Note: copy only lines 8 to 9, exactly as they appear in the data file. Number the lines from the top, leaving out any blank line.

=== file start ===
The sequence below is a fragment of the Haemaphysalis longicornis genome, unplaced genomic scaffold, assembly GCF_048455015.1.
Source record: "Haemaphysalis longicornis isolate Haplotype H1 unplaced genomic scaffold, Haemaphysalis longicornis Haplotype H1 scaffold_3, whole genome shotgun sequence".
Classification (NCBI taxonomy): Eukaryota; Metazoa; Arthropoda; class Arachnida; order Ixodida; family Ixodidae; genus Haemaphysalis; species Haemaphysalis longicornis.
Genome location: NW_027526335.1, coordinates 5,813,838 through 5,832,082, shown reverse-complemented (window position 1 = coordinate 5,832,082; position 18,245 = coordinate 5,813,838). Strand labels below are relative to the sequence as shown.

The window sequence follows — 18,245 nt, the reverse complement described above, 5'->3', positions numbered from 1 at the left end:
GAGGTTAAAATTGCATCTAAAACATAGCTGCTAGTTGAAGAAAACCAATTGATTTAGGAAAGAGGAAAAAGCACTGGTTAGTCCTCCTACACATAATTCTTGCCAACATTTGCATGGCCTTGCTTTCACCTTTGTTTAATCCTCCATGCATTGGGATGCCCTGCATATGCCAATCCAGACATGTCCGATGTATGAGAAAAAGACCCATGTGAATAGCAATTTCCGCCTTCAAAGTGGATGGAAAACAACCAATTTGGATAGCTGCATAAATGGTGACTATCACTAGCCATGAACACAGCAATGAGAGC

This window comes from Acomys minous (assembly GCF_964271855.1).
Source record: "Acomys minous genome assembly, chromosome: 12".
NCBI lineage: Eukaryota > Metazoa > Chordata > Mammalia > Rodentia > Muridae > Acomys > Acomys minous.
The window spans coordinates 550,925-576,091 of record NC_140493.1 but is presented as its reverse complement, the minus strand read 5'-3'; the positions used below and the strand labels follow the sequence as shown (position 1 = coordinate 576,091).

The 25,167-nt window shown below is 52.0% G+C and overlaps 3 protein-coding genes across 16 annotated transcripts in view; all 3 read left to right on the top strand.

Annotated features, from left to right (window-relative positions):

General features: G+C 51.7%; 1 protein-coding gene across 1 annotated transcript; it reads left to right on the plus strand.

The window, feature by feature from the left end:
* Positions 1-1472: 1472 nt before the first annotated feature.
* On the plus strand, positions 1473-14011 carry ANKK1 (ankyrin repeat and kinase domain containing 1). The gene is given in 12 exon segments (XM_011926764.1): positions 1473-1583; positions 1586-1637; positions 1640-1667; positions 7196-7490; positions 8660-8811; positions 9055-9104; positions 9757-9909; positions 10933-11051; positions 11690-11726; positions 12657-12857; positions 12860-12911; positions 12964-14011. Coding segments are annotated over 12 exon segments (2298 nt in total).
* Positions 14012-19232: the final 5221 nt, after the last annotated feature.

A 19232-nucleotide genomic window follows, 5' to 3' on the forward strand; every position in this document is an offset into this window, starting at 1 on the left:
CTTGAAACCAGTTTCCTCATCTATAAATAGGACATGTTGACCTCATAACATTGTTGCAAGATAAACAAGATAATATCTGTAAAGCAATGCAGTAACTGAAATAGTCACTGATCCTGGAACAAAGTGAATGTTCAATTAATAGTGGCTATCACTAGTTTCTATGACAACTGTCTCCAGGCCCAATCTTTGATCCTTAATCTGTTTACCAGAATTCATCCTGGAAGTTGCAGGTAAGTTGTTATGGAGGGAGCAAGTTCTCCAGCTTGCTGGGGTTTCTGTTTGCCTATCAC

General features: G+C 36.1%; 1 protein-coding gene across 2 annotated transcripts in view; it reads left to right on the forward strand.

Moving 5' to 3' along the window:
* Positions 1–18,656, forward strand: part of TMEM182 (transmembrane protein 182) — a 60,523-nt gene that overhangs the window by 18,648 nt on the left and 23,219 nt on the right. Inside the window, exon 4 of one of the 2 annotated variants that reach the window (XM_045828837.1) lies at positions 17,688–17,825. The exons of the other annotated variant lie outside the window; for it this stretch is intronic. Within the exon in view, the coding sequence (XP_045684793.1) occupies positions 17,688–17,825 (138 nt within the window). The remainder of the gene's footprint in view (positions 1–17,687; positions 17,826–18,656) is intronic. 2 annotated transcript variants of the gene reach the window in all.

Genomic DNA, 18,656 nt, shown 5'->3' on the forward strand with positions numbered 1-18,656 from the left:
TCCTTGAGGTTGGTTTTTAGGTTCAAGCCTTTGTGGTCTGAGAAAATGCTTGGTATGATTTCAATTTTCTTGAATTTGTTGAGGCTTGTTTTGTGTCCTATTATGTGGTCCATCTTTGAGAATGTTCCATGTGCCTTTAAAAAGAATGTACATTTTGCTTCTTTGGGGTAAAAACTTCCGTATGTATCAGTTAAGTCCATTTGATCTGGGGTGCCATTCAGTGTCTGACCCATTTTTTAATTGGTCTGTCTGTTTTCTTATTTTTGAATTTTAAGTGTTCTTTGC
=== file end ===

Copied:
Source record: "Acomys minous genome assembly, chromosome: 12".
NCBI lineage: Eukaryota > Metazoa > Chordata > Mammalia > Rodentia > Muridae > Acomys > Acomys minous.